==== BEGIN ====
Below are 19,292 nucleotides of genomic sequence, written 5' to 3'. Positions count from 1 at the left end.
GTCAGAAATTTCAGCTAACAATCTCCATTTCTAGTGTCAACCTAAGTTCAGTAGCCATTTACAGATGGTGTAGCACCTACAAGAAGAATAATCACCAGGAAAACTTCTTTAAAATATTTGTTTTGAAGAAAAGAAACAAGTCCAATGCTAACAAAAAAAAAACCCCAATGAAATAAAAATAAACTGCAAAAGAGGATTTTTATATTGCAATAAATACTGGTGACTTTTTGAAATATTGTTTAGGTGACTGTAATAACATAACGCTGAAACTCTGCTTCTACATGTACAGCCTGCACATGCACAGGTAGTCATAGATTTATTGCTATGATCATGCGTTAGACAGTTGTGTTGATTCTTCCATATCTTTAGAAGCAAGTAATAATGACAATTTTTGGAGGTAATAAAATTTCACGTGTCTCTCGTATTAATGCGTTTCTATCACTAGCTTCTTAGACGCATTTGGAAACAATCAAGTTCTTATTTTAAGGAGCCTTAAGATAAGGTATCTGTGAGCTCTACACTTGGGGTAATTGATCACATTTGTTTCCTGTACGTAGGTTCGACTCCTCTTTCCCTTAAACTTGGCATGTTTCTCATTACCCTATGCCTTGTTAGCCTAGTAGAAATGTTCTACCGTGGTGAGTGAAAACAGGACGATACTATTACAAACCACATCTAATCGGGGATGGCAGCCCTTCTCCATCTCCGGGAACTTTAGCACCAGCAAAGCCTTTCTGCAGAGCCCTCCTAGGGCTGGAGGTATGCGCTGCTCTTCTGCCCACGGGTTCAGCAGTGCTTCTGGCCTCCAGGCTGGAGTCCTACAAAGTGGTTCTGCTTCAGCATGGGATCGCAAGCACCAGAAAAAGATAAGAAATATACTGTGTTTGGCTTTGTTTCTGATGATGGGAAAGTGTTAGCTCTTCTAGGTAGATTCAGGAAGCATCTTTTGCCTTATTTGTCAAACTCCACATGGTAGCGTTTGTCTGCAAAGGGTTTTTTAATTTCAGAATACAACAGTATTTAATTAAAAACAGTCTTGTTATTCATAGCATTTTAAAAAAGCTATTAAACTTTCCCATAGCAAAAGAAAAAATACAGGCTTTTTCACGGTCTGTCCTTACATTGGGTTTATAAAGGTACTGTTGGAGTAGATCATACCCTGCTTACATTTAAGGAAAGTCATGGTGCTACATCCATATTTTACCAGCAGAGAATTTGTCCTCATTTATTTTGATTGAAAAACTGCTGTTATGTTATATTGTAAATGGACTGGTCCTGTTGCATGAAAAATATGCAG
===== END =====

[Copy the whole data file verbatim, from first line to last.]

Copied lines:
Below are 19,292 nucleotides of genomic sequence, written 5' to 3'. Positions count from 1 at the left end.
GTCAGAAATTTCAGCTAACAATCTCCATTTCTAGTGTCAACCTAAGTTCAGTAGCCATTTACAGATGGTGTAGCACCTACAAGAAGAATAATCACCAGGAAAACTTCTTTAAAATATTTGTTTTGAAGAAAAGAAACAAGTCCAATGCTAACAAAAAAAAAACCCCAATGAAATAAAAATAAACTGCAAAAGAGGATTTTTATATTGCAATAAATACTGGTGACTTTTTGAAATATTGTTTAGGTGACTGTAATAACATAACGCTGAAACTCTGCTTCTACATGTACAGCCTGCACATGCACAGGTAGTCATAGATTTATTGCTATGATCATGCGTTAGACAGTTGTGTTGATTCTTCCATATCTTTAGAAGCAAGTAATAATGACAATTTTTGGAGGTAATAAAATTTCACGTGTCTCTCGTATTAATGCGTTTCTATCACTAGCTTCTTAGACGCATTTGGAAACAATCAAGTTCTTATTTTAAGGAGCCTTAAGATAAGGTATCTGTGAGCTCTACACTTGGGGTAATTGATCACATTTGTTTCCTGTACGTAGGTTCGACTCCTCTTTCCCTTAAACTTGGCATGTTTCTCATTACCCTATGCCTTGTTAGCCTAGTAGAAATGTTCTACCGTGGTGAGTGAAAACAGGACGATACTATTACAAACCACATCTAATCGGGGATGGCAGCCCTTCTCCATCTCCGGGAACTTTAGCACCAGCAAAGCCTTTCTGCAGAGCCCTCCTAGGGCTGGAGGTATGCGCTGCTCTTCTGCCCACGGGTTCAGCAGTGCTTCTGGCCTCCAGGCTGGAGTCCTACAAAGTGGTTCTGCTTCAGCATGGGATCGCAAGCACCAGAAAAAGATAAGAAATATACTGTGTTTGGCTTTGTTTCTGATGATGGGAAAGTGTTAGCTCTTCTAGGTAGATTCAGGAAGCATCTTTTGCCTTATTTGTCAAACTCCACATGGTAGCGTTTGTCTGCAAAGGGTTTTTTAATTTCAGAATACAACAGTATTTAATTAAAAACAGTCTTGTTATTCATAGCATTTTAAAAAAGCTATTAAACTTTCCCATAGCAAAAGAAAAAATACAGGCTTTTTCACGGTCTGTCCTTACATTGGGTTTATAAAGGTACTGTTGGAGTAGATCATACCCTGCTTACATTTAAGGAAAGTCATGGTGCTACATCCATATTTTACCAGCAGAGAATTTGTCCTCATTTATTTTGATTGAAAAACTGCTGTTATGTTATATTGTAAATGGACTGGTCCTGTTGCATGAAAAATATGCAG